Abdominal aortic aneurysm (AAA) screening is a way of checking if there’s a bulge or swelling in the aorta, the main blood vessel that runs from your heart down through your tummy. This bulge or swelling is called an abdominal aortic aneurysm, which can cause life-threatening bleeding if it isn’t spotted early.
These aneurysms don’t usually cause any obvious symptoms, which is why screening can be important. Men aged 65 and over are most at risk of AAAs and are therefore invited to screening to check all is well. Screening is not routinely offered to men under 65, women and people who have already been treated for an AAA because the risk is much smaller in these groups.
If you’re a man and you’re registered with a GP, you should receive a screening invitation in the post when you’re 64 or soon after your 65th birthday.
If you’re a man over 65 and have not been screened before, you can also ask for a test by contacting us on 01823 344567 or email firstname.lastname@example.org. If you think you might be at an increased risk of AAA – for example, because a close family member has had one – talk to your GP about the possibility of having a scan to check for an AAA. If your GP feels you might benefit from having a scan, this will usually be done when you’re five years younger than the age at which your relative was found to have an AAA.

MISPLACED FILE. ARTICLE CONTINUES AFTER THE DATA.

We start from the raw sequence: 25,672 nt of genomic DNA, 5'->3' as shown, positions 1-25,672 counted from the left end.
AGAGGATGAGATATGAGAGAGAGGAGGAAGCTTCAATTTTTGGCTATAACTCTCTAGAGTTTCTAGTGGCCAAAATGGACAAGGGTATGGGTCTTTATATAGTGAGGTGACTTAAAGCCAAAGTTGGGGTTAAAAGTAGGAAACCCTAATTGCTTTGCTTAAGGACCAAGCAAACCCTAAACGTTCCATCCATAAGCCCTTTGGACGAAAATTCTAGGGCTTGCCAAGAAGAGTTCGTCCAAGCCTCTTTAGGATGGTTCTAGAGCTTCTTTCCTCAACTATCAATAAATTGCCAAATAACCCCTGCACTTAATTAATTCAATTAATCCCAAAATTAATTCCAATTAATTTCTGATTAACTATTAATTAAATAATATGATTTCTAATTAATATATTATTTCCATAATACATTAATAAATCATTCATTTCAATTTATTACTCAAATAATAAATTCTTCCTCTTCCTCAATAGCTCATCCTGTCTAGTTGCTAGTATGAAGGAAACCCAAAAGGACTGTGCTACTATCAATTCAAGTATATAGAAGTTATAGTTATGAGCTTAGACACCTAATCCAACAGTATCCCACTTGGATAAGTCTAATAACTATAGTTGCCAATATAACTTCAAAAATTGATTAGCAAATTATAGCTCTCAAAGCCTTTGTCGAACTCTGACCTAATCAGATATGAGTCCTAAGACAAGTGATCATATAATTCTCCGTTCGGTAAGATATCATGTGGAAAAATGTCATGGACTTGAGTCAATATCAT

We are part of the national AAA screening programme and cover Somerset and North Devon. We’re based in the vascular department at Musgrove Park Hospital, Taunton.